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Dear Trump Supporter Who Called Me a Cunt

This is what I know this morning,

Post coffee,

Pre wine,

There is nothing like waking up to a private message from some guy you’ve never met, never had a one-night stand with, and whose profile picture is a cartoon version of himself.

He felt the need to tell me IN ALL CAPS that I was a cunt for convincing “a guy” to vote for Hillary. His exact words: you are a cunt.

I did not accept his message. It went straight into the shock and awe and delete pile. But I am writing an open letter to him, so, here goes:

pexels-photo-188691Dear Mr. Cartoon Profile Man,

First of all I am not a cunt. As much as I deplore that term, as much as it gives me the heebie jeebies, I feel the need to correct you: I am a queen-bee motherfucker cunt. I am the kind of woman they name hurricanes after.

I don’t mind your ignorance, because my guess, just like a pre-existing condition, it’s something you’ve always carried around – maybe a little embarrassed to give full acknowledgement to, I mean, after all, ignorance can be somewhat disguised. What I do mind is that you now think, believe, that you have some kind of power, that you’ve been given permission – a green-light – to be vulgar, and cruel and vicious and that you have the right to spew words that cut deep. Way deep. Heart deep.

My mother had a similar style; she would toss words at me that were vicious, unkind. Bitter-filled and mean. For years, I mistook her anger and rage as power. I thought she was the most powerful person in the world.

Turns out, she was unhappy. Miserable. She was so profoundly insecure and her bravado was simply a mask to cover it up. She had to cut people down to feel tall and big. So, I know all about that ball of unattractive wax.

But I also wanna share something with you that happens to folks that carry around too much mean, too much cruelty, too much hate – they die with regrets, and very often alone.

It’s true.

So, Mr. Cartoon profile man, I wanna give you a piece of advice: at the end of my mother’s life, when dementia grabbed hold and didn’t let her go, when it had her in headlock – she was filled to the brim with regret and sorrow and fear.

You could see it.

It was in her eyes, in her frail body, in her skin. You cannot put makeup on regret. You cannot pull a wool cap over it; you cannot cover it up in fancy clothes and sparkly jewelry. Regret is one powerful motherfucker.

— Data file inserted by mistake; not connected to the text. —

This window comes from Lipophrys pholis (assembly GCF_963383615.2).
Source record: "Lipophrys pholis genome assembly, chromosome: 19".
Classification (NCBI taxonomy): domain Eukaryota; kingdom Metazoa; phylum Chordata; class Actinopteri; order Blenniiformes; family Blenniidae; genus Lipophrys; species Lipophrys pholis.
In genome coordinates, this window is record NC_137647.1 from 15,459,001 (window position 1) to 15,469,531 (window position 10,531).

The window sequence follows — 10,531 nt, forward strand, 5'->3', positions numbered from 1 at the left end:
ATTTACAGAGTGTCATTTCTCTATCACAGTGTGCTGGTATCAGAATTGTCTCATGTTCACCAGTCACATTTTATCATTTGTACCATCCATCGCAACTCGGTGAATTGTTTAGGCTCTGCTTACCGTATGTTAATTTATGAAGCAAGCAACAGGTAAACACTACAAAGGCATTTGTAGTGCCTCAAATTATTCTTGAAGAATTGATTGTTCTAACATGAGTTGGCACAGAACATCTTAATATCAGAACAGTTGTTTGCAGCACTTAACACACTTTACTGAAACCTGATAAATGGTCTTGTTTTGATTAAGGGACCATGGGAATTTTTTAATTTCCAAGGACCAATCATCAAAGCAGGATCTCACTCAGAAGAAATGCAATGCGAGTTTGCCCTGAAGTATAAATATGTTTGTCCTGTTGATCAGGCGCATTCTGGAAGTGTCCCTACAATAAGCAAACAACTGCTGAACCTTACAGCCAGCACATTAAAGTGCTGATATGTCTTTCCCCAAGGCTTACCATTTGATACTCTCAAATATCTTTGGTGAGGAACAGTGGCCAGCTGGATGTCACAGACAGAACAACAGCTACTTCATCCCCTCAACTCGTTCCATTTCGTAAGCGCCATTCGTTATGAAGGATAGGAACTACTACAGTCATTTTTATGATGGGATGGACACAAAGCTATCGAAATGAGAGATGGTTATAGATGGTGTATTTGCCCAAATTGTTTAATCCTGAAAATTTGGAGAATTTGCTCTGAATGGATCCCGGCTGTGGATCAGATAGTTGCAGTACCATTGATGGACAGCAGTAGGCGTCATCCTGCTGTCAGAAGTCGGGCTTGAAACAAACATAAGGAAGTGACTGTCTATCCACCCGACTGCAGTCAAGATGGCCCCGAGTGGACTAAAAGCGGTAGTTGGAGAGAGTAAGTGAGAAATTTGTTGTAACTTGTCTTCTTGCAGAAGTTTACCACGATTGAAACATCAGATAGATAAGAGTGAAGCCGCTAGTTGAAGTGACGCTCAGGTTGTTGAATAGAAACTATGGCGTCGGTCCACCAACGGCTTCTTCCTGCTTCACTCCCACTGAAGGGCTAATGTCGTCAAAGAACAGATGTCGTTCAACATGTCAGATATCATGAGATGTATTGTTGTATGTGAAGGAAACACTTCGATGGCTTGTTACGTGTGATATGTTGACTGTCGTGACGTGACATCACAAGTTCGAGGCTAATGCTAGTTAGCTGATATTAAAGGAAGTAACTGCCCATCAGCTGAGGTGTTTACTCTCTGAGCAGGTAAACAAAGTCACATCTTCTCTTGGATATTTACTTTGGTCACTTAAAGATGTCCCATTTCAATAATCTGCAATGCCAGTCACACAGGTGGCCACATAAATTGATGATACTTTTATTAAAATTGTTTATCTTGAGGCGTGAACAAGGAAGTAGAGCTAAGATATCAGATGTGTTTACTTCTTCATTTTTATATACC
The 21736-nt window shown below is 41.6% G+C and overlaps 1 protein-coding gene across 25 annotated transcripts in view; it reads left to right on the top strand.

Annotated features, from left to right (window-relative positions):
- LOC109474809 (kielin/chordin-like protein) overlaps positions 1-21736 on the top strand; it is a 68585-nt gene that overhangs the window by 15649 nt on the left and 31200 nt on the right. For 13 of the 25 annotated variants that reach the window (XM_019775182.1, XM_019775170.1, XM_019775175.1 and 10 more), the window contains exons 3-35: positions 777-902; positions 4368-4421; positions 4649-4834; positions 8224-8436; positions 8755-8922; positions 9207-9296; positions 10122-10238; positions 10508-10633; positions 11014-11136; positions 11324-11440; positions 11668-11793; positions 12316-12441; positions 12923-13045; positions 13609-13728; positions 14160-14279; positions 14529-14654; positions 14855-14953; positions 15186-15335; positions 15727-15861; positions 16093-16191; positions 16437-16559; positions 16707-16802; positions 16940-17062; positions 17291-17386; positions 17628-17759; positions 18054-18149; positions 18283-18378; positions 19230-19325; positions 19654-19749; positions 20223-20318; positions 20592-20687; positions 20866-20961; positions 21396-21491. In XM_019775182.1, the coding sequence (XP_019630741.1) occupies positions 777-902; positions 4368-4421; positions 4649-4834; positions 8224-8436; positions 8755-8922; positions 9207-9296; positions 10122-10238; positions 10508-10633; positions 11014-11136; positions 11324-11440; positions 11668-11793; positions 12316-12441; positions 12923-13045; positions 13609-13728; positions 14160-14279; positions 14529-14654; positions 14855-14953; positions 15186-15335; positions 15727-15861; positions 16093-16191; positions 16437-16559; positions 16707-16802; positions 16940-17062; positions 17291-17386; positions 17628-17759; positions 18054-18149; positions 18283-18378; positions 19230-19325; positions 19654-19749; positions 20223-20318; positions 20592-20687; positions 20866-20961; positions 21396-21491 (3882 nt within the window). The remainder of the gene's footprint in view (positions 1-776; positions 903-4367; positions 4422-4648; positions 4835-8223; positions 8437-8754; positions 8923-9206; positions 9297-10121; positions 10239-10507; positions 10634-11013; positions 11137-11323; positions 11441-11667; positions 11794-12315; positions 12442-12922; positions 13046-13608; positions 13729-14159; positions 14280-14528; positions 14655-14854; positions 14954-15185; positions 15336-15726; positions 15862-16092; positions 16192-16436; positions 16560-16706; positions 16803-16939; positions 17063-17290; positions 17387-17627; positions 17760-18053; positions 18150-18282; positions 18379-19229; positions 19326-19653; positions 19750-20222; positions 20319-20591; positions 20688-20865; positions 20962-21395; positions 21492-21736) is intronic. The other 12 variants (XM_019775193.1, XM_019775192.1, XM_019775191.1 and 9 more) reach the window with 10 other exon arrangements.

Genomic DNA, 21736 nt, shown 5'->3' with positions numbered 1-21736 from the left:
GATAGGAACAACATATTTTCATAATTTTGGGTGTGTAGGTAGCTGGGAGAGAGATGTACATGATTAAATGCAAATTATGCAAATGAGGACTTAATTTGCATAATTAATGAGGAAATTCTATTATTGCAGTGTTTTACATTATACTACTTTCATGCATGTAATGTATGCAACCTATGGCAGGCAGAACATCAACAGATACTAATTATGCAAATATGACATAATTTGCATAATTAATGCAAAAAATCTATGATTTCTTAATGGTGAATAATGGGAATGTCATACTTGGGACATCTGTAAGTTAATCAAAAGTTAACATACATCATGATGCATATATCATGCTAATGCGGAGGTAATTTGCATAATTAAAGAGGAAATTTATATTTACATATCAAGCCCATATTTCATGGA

One of the last things my mother said to me – in yes, a complete & astonishing moment of clarity – was this: “I didn’t want anyone to love you, I wanted everyone to love me.”

Wow, right?

So, she needed to keep folks small, in their place. She needed to feel powerful. She needed to make sure her words would slice open wounds so that she could add more salt.

Thankfully, by that time – when she revealed that truth to me – I didn’t need her love, I had buckets full of love. But how sad and tragic for her.

So, my advice to you and all your nasty-ass friends who think that hate has made a whopping come-back and now you can be that angry vicious intolerant man that you have longed to be, wanted to be – a hint: it’s not such a good thing to be a mean human.

Being mean is not power. It’s intimidating and manipulating and contrary to all rumors, all fucking rumors, it does not shake the universe.

It breaks hearts and ruins lives, it shatters dreams and disrupts humanity, and it doesn’t age well. And I have news for you, you are not gonna stop me from being kind, or being generous, or being sassy or lending a hand or even giving a few bucks to someone who doesn’t have enough money to pay for their groceries or their baby diapers. 

You pissed me off, you scared the shit outta me, you gave my heart a huge jolt, you used a word that made me quiver and put a bit of fear in me, but you are not gonna stop me from sprinkling good shit everywhere. 

And just one more thing before I go: I hope you find love.

Best & warm,


Amy Ferris

Amy Ferris

Amy Ferris is an author, screenwriter, editor and playwright. She has contributed to numerous magazines and anthologies, and her memoir, Marrying George Clooney, Confessions from a Midlife Crisis (Seal Press, 2009) was adapted into an Off-Broadway play in 2012. Ferris edited the anthology Shades of Blue, Writers on Depression, Suicide and Feeling Blue (Seal Press 2015), co-edited the anthology, Dancing at the Shame Prom (Seal Press, 2012), and authored the young adult novel, a greater goode (Houghton Mifflin, 2000). Ferris has written for both film and television, and was nominated for best screenplay for the film, Funny Valentines (Julie Dash, Director). She serves on the advisory board of the Women's Media Center, and on the Board of Directors of Peters Valley School of Craft. She did not graduate from Princeton or Yale or Vassar, but she does have her GED, and is quite proud of what she has accomplished with her life. She lives in northeast Pennsylvania with her husband, Ken.

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